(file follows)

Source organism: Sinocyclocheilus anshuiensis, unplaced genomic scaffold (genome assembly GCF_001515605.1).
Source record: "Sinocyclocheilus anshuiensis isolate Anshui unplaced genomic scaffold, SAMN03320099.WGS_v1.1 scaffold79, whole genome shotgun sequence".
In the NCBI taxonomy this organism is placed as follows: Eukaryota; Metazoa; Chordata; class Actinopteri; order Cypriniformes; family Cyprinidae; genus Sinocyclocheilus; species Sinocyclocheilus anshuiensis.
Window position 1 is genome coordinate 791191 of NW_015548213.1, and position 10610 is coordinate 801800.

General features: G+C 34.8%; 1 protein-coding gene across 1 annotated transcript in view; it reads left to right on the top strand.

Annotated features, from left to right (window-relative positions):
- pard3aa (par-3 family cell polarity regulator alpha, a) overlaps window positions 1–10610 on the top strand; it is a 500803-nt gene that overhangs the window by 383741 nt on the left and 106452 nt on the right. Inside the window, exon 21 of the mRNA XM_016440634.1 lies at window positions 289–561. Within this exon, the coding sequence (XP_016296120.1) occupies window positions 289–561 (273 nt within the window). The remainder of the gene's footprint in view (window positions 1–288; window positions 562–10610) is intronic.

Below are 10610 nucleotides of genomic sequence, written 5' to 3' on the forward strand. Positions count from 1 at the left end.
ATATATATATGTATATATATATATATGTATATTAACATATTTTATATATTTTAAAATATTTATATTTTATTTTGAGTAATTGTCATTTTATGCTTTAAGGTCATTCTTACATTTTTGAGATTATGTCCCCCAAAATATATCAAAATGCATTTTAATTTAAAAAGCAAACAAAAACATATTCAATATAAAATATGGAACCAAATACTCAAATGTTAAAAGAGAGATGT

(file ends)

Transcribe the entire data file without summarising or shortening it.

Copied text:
Source organism: Sinocyclocheilus anshuiensis, unplaced genomic scaffold (genome assembly GCF_001515605.1).
Source record: "Sinocyclocheilus anshuiensis isolate Anshui unplaced genomic scaffold, SAMN03320099.WGS_v1.1 scaffold79, whole genome shotgun sequence".
In the NCBI taxonomy this organism is placed as follows: Eukaryota; Metazoa; Chordata; class Actinopteri; order Cypriniformes; family Cyprinidae; genus Sinocyclocheilus; species Sinocyclocheilus anshuiensis.
Window position 1 is genome coordinate 791191 of NW_015548213.1, and position 10610 is coordinate 801800.

General features: G+C 34.8%; 1 protein-coding gene across 1 annotated transcript in view; it reads left to right on the top strand.

Annotated features, from left to right (window-relative positions):
- pard3aa (par-3 family cell polarity regulator alpha, a) overlaps window positions 1–10610 on the top strand; it is a 500803-nt gene that overhangs the window by 383741 nt on the left and 106452 nt on the right. Inside the window, exon 21 of the mRNA XM_016440634.1 lies at window positions 289–561. Within this exon, the coding sequence (XP_016296120.1) occupies window positions 289–561 (273 nt within the window). The remainder of the gene's footprint in view (window positions 1–288; window positions 562–10610) is intronic.

Below are 10610 nucleotides of genomic sequence, written 5' to 3' on the forward strand. Positions count from 1 at the left end.
ATATATATATGTATATATATATATATGTATATTAACATATTTTATATATTTTAAAATATTTATATTTTATTTTGAGTAATTGTCATTTTATGCTTTAAGGTCATTCTTACATTTTTGAGATTATGTCCCCCAAAATATATCAAAATGCATTTTAATTTAAAAAGCAAACAAAAACATATTCAATATAAAATATGGAACCAAATACTCAAATGTTAAAAGAGAGATGT